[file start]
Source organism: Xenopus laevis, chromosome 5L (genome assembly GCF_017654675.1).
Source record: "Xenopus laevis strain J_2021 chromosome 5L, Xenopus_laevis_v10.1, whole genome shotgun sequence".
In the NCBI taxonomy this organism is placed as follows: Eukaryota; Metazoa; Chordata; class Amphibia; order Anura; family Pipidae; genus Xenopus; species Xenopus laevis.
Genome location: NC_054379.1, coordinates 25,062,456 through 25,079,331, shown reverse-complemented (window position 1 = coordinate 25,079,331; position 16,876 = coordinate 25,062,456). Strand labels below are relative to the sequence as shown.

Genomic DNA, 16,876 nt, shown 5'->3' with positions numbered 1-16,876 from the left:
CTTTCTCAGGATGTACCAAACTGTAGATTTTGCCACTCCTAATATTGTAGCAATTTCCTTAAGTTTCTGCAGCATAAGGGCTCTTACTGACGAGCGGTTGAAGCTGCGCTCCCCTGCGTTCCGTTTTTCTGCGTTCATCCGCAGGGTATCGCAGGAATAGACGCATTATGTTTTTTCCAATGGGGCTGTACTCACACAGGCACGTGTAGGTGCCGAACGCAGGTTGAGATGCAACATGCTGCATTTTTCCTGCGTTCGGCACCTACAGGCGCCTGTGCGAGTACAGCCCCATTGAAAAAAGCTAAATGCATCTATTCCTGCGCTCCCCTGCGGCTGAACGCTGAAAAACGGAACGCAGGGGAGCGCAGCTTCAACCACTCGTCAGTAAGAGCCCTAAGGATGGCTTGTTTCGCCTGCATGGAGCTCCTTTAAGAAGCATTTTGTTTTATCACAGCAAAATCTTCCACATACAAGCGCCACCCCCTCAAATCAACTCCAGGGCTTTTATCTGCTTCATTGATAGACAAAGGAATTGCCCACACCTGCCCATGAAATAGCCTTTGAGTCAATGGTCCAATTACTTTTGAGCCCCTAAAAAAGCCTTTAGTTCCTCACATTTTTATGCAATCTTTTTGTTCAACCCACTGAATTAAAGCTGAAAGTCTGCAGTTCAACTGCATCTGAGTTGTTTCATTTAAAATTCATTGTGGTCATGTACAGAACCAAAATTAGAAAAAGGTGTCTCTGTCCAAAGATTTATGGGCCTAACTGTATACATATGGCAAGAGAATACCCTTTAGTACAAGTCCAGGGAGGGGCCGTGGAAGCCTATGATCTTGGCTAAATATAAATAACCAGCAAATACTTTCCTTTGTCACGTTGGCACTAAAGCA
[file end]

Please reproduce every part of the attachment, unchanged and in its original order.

Source organism: Xenopus laevis, chromosome 5L (genome assembly GCF_017654675.1).
Source record: "Xenopus laevis strain J_2021 chromosome 5L, Xenopus_laevis_v10.1, whole genome shotgun sequence".
In the NCBI taxonomy this organism is placed as follows: Eukaryota; Metazoa; Chordata; class Amphibia; order Anura; family Pipidae; genus Xenopus; species Xenopus laevis.
Genome location: NC_054379.1, coordinates 25,062,456 through 25,079,331, shown reverse-complemented (window position 1 = coordinate 25,079,331; position 16,876 = coordinate 25,062,456). Strand labels below are relative to the sequence as shown.

Genomic DNA, 16,876 nt, shown 5'->3' with positions numbered 1-16,876 from the left:
CTTTCTCAGGATGTACCAAACTGTAGATTTTGCCACTCCTAATATTGTAGCAATTTCCTTAAGTTTCTGCAGCATAAGGGCTCTTACTGACGAGCGGTTGAAGCTGCGCTCCCCTGCGTTCCGTTTTTCTGCGTTCATCCGCAGGGTATCGCAGGAATAGACGCATTATGTTTTTTCCAATGGGGCTGTACTCACACAGGCACGTGTAGGTGCCGAACGCAGGTTGAGATGCAACATGCTGCATTTTTCCTGCGTTCGGCACCTACAGGCGCCTGTGCGAGTACAGCCCCATTGAAAAAAGCTAAATGCATCTATTCCTGCGCTCCCCTGCGGCTGAACGCTGAAAAACGGAACGCAGGGGAGCGCAGCTTCAACCACTCGTCAGTAAGAGCCCTAAGGATGGCTTGTTTCGCCTGCATGGAGCTCCTTTAAGAAGCATTTTGTTTTATCACAGCAAAATCTTCCACATACAAGCGCCACCCCCTCAAATCAACTCCAGGGCTTTTATCTGCTTCATTGATAGACAAAGGAATTGCCCACACCTGCCCATGAAATAGCCTTTGAGTCAATGGTCCAATTACTTTTGAGCCCCTAAAAAAGCCTTTAGTTCCTCACATTTTTATGCAATCTTTTTGTTCAACCCACTGAATTAAAGCTGAAAGTCTGCAGTTCAACTGCATCTGAGTTGTTTCATTTAAAATTCATTGTGGTCATGTACAGAACCAAAATTAGAAAAAGGTGTCTCTGTCCAAAGATTTATGGGCCTAACTGTATACATATGGCAAGAGAATACCCTTTAGTACAAGTCCAGGGAGGGGCCGTGGAAGCCTATGATCTTGGCTAAATATAAATAACCAGCAAATACTTTCCTTTGTCACGTTGGCACTAAAGCA